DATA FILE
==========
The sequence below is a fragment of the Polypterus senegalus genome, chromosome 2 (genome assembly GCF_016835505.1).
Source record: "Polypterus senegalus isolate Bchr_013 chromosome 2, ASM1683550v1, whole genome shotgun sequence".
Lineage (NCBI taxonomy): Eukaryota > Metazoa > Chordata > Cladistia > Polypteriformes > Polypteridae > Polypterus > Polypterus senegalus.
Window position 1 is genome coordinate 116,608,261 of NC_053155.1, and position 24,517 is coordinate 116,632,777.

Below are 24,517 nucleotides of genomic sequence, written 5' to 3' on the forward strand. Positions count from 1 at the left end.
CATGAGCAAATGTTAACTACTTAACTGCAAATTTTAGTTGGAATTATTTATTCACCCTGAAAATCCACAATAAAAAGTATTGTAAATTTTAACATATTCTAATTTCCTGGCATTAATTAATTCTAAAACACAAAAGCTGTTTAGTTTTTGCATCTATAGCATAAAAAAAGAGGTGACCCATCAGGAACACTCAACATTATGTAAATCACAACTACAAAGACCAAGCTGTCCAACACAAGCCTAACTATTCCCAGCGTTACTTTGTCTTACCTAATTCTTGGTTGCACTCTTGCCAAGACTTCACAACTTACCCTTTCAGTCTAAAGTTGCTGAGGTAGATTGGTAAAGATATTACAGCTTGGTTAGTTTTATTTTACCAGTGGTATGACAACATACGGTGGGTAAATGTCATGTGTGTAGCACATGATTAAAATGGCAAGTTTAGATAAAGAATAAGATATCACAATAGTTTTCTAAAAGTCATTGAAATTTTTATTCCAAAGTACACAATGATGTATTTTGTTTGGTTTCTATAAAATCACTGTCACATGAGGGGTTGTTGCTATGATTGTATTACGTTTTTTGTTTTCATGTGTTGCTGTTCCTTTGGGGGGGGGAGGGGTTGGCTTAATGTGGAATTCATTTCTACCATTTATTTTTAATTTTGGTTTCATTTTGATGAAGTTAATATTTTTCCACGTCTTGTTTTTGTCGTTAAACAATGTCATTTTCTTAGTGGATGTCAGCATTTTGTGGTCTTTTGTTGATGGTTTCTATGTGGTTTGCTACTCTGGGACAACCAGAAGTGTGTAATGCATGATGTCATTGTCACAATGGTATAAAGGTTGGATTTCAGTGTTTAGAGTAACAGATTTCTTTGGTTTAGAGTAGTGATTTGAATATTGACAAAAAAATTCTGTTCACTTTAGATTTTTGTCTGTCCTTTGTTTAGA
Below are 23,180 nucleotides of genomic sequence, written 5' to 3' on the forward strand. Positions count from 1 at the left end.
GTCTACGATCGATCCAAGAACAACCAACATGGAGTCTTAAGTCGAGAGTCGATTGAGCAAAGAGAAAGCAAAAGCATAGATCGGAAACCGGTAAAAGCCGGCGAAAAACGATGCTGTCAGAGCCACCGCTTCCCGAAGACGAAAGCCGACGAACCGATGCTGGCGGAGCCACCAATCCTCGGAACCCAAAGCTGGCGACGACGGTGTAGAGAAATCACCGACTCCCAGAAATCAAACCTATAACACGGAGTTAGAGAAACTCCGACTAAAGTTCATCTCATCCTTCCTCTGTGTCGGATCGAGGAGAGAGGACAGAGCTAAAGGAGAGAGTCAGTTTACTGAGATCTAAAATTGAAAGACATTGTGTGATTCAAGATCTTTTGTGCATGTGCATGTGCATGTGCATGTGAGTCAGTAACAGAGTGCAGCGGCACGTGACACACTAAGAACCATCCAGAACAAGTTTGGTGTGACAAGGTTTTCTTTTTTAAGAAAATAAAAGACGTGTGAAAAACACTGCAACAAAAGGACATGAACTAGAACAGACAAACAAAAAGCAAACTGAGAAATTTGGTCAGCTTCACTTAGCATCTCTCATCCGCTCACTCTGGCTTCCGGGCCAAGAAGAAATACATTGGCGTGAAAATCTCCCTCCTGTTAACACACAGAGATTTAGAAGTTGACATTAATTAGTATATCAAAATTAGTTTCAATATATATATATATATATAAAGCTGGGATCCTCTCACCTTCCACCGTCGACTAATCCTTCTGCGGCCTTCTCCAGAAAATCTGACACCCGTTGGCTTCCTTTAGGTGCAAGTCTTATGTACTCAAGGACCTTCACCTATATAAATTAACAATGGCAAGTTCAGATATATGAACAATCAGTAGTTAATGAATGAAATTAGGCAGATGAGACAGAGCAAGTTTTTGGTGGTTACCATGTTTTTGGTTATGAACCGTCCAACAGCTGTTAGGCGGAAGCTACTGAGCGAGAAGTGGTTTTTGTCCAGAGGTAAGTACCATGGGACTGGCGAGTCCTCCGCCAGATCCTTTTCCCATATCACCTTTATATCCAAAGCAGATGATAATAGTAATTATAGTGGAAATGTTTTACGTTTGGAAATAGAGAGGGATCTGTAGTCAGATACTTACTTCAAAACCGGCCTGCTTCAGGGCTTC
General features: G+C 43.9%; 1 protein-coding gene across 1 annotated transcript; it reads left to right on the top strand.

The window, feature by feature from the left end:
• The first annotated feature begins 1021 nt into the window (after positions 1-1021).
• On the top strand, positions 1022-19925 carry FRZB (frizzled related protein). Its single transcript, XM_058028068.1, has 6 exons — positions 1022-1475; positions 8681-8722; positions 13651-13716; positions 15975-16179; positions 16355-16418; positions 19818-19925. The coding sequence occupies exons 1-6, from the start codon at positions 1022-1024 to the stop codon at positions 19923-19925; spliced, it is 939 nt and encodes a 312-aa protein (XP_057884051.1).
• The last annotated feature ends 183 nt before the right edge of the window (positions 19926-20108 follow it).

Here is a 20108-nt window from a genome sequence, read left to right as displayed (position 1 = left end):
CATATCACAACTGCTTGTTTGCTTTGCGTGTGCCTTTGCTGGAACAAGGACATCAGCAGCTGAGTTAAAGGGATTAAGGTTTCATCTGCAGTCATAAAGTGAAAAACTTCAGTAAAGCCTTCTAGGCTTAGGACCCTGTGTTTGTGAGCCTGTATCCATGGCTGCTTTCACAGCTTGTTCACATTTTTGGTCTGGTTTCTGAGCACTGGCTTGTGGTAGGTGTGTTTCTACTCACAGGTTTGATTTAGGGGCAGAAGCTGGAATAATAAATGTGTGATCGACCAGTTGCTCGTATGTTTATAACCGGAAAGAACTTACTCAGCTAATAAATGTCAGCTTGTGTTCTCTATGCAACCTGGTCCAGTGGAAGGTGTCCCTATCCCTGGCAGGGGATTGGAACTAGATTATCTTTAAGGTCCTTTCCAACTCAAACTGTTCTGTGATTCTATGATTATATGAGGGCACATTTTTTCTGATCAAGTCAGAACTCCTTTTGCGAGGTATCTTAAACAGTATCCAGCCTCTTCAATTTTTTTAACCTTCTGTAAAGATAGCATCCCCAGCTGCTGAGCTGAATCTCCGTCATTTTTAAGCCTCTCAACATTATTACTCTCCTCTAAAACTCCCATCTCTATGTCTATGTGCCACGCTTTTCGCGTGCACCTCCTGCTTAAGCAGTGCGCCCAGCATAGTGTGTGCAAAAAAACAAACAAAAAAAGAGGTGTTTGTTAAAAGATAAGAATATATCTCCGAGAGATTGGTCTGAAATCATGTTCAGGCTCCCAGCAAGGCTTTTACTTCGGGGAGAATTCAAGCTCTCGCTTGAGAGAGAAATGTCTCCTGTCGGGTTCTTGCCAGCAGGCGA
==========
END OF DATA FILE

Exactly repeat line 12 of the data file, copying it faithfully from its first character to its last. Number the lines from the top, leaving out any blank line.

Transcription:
• On the top strand, positions 1022-19925 carry FRZB (frizzled related protein). Its single transcript, XM_058028068.1, has 6 exons — positions 1022-1475; positions 8681-8722; positions 13651-13716; positions 15975-16179; positions 16355-16418; positions 19818-19925. The coding sequence occupies exons 1-6, from the start codon at positions 1022-1024 to the stop codon at positions 19923-19925; spliced, it is 939 nt and encodes a 312-aa protein (XP_057884051.1).